WHY DO YOU GET CALLUSES – Torokhtiy Weightlifting


I remember one interesting incident at the beginning of my sports career when a coach told us about injuries in weightlifting competitions. We watched the video of various unpleasant moments from international competitions and the coach explained what happened and why. And then a huge and very formidable heavyweight enters the platform, gets into the starting position, and I think to myself: “now, probably, the barbell will do something terrible to him, since it’s so heavy, and there are 4 discs on the barbell on each side”. The athlete tears the barbell off the platform, reaches just above the knees, a terrible grimace appears on his face and he just throws the barbell. I did not understand at all what happened and where the injury was, but then I saw that the athlete was looking at his palm, from which the skin was almost half peeled off. The coach explained to us that the athlete simply picked off calls. Naturally, there was nothing life-threatening in this, but that athlete did not succeed in performing well, because even with a bandaged hand, it was too uncomfortable to hold on to the sharp side of the barbell.

The palms are that part of the body that athletes do not know how to and chronically forget to follow. At the same time, almost every weightlifter remembers how important the grip itself and its strength are. And since a lot of exercises are performed in weightlifting straps or because calls do not break off every day, many simply do not attach much importance to this issue. Until it becomes a problem for the implementation of sports results in competitions.

Let’s take a closer look at the skin on the palms. Beginners and those who return to training after a long break (3 or more months) noticed how the skin on their palms coarsens and dries. And also how painful the skin on the hands can be after heavy workouts. To some extent, this is even similar to muscle soreness in the body.

As the number of your barbell workouts increases, the calluses on the palms become hard. On the one hand, this is good, the skin will no longer be irritated by the knurling. But calls must be constantly looked after, otherwise, they will begin to burst at the most unexpected moment, for example, in a final attempt at a competition. And it will hurt, bloody, and make it VERY difficult to train or compete.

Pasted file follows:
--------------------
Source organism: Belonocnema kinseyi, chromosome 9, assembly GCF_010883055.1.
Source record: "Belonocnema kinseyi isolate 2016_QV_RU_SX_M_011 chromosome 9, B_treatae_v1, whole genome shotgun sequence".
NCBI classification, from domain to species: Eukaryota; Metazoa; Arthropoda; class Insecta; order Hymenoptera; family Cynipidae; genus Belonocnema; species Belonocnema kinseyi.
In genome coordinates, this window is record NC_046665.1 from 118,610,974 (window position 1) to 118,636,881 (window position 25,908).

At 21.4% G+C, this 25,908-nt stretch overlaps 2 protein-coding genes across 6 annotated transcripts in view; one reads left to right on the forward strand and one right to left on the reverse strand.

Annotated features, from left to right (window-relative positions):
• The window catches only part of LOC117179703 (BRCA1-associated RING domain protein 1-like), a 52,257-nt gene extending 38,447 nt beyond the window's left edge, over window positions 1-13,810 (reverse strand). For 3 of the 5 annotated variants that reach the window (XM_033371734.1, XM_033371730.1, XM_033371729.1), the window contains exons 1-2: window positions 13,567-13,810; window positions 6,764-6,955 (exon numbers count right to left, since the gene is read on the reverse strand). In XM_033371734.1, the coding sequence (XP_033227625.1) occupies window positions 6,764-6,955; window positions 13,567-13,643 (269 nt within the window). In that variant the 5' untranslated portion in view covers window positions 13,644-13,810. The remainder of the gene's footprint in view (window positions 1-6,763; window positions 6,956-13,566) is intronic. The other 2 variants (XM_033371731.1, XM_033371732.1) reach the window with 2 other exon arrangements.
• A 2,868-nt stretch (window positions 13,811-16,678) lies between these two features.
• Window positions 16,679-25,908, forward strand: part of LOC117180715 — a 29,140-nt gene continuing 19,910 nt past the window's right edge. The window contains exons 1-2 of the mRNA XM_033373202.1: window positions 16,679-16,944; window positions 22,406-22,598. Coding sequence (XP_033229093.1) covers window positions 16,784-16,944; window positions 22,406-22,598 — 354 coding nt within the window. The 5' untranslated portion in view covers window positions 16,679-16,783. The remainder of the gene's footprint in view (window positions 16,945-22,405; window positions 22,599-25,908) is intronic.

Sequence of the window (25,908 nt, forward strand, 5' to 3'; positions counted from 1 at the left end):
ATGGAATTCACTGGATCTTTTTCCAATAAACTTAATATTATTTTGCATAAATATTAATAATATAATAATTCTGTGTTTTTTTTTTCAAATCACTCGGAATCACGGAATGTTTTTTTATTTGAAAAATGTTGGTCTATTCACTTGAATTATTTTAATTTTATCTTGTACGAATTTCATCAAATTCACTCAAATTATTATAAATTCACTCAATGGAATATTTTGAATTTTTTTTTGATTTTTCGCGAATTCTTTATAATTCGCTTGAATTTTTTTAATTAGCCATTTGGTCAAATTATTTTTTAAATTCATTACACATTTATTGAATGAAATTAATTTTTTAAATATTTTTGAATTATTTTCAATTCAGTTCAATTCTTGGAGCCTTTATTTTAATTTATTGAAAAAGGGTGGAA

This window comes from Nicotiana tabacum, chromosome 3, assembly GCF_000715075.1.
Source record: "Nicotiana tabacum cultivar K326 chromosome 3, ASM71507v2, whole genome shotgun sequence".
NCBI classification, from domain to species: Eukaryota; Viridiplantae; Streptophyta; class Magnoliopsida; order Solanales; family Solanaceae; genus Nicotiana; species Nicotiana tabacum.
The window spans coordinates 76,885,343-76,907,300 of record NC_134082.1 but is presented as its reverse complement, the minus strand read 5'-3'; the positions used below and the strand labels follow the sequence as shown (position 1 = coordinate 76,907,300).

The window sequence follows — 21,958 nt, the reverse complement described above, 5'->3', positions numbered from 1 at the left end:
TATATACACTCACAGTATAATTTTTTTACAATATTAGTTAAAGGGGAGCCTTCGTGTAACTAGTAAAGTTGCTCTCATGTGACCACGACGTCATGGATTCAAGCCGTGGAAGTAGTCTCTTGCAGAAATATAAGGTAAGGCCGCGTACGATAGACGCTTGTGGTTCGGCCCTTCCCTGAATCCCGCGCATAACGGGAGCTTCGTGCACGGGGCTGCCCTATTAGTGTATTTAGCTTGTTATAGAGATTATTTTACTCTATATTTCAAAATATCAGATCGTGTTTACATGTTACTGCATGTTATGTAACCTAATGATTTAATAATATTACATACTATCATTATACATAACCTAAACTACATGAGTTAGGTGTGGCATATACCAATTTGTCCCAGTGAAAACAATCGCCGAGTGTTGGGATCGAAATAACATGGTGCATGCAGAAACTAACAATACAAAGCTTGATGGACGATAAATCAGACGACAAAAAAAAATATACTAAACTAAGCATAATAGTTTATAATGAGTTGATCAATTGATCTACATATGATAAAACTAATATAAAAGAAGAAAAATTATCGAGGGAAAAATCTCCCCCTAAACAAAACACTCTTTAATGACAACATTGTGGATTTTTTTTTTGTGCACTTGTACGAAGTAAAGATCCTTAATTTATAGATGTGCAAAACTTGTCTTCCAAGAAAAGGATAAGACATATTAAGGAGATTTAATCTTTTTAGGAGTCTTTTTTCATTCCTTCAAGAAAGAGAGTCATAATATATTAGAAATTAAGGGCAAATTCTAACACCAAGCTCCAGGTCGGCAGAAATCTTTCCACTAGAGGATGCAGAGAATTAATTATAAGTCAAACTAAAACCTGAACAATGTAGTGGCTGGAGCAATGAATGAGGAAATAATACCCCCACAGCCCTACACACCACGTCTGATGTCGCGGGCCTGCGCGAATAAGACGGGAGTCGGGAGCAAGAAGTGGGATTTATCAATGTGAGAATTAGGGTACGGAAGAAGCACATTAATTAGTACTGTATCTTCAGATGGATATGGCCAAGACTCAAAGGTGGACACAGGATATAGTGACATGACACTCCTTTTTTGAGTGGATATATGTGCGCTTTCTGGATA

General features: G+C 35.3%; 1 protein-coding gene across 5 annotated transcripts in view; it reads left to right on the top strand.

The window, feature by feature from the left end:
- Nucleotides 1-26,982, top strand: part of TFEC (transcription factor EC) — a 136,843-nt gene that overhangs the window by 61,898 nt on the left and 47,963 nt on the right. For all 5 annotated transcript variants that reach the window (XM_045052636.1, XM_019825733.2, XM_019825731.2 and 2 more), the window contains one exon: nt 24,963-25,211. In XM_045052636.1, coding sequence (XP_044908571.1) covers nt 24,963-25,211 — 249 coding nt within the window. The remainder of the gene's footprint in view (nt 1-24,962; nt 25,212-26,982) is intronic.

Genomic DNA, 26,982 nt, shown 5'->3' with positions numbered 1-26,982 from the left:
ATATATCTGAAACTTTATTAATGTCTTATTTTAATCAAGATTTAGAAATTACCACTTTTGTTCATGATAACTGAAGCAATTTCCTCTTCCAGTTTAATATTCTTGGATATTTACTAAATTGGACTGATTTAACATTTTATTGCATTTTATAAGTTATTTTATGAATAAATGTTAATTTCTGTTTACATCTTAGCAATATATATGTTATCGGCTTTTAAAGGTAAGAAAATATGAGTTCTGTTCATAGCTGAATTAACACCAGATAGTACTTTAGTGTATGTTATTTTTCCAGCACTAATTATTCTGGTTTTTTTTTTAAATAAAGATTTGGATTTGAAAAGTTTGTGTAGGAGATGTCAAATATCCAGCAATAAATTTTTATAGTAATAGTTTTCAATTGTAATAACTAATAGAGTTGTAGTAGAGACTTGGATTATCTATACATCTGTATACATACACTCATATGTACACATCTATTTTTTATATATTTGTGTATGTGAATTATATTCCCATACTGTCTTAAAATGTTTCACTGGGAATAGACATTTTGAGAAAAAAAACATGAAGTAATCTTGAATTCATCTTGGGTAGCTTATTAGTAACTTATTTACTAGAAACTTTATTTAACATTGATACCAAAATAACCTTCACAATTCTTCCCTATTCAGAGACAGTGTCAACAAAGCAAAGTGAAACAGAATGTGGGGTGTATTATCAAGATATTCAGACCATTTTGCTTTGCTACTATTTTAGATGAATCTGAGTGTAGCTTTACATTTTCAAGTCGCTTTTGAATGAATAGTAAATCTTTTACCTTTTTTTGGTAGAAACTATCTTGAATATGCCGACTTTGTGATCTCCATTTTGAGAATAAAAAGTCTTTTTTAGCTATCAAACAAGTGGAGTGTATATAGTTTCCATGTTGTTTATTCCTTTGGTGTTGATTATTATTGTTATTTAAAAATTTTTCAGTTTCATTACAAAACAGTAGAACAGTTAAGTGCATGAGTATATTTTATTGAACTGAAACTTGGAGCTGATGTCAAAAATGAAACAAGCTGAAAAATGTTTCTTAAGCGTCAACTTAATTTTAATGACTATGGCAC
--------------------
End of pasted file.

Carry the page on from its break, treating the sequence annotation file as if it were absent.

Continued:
If this does happen, then the brush must be bandaged so that the bare skin does not touch the knurling. Believe me, this is quite painful, especially the first time. Unfortunately, many athletes do not even know what to do, and often the coach who will help is not near them. Also be prepared that the grip will feel different with the wrist bandaged, but at least you can continue to train or compete.

I strongly advise everyone to have fingernail scissors, nail clippers and a fingernail polish and a mini first aid kit in a training bag. This will allow you to take care of calluses if you notice they are suspiciously large before exercising.

Another factor that affects the condition of the skin is chalk. Weightlifters can’t exercise without it, but it does dry out the skin very aggressively. Therefore, I recommend minimizing the use of chalk with warm-up weights and applying it in reasonable amounts when lifting the working weights. The athlete should not look like a white cloud of chalk)) After training, it is important to wash your hands well with soap and moisturize your palms with lotion.

I also recommend once every 2-3 weeks to arrange a SPA day for your palms: lower them for 20-30 minutes in warm water, or even in an infusion of herbs or simple chamomile and then clean off the calluses with a special file ( callus shaver) or pumice (pumice stone). After that, you also need to moisturize your palms with lotion. Also, this procedure should be done 2-3 weeks before the competition to avoid all the unpleasant stories that you read about earlier.

Take care of your palms so that they do not interfere with lifting large pounds!






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